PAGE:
Prevalence of Hepatitis B and Hepatitis C in Migrants from Sub-Saharan Africa Before Onward Dispersal Toward Europe
Journal of Immigrant and Minority Health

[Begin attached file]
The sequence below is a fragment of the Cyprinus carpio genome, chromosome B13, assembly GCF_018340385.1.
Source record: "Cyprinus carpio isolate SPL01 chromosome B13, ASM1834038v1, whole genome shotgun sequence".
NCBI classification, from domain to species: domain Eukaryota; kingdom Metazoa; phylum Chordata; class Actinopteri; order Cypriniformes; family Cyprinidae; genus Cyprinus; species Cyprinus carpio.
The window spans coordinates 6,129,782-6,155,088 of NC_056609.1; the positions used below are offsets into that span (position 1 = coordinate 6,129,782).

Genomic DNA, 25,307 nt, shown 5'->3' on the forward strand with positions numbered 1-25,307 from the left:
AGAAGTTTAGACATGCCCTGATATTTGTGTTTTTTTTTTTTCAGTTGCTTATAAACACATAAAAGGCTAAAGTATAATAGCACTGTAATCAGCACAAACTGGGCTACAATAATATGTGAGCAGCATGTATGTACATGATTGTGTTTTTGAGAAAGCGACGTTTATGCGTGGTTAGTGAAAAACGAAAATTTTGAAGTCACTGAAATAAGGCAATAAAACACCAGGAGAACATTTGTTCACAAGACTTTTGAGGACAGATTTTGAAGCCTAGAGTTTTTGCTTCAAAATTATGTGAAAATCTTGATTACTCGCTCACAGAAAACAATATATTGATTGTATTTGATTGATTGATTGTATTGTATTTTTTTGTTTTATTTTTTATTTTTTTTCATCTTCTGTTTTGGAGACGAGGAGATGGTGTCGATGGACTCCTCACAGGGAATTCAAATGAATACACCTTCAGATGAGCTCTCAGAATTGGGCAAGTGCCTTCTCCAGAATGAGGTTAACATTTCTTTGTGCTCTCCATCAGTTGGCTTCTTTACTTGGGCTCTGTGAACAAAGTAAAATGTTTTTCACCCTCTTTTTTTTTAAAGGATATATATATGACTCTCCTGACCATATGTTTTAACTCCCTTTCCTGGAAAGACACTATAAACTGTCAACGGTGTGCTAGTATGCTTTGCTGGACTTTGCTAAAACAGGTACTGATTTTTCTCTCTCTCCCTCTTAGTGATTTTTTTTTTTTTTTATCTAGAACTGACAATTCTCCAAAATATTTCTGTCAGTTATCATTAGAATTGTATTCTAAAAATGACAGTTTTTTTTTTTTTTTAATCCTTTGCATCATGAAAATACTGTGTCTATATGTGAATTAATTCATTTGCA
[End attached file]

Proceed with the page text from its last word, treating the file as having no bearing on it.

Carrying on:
Viral hepatitis is a global health care challenge due to its worldwide distribution, chronic persistence, complications, and high prevalence with unchecked conditions in areas like sub-Saharan Africa. A high proportion of asymptomatic infections allows serious complications and poses infection risk to destination populations. This study aimed to determine the prevalence of both HBV and HCV among 3248 migrants from different parts of sub-Saharan Africa newly arrived at Kufra, Libya, a remote agricultural North African city. All these migrants were required by the Libyan authorities to undergo a complete medical check-up for different purposes such as joining new jobs, and obtaining licenses for trade and commerce. UAT sera from 3248 migrants, aged 18–53 years, attending the Al Kufra city hospital from January 01 to December 31, 2019, were screened for HBsAg and anti-HCV antibody by rapid tests and positive samples were further tested by ELISA method. The results showed that 761/3248 (23.4%) of the migrants were positive for HBV and 1014/3248 (31.2%) were positive for HCV. Migrants from sub-Saharan Africa carry high rates of HBV and HCV infection. This suggests the importance of increased attention to actions to deal with findings among positive migrants, and for awareness about risks of transmission to the local population. Study results indicate the value of routine migrant monitoring, the need for awareness in destination country health authorities, and the potential for impact on migrant destination populations.
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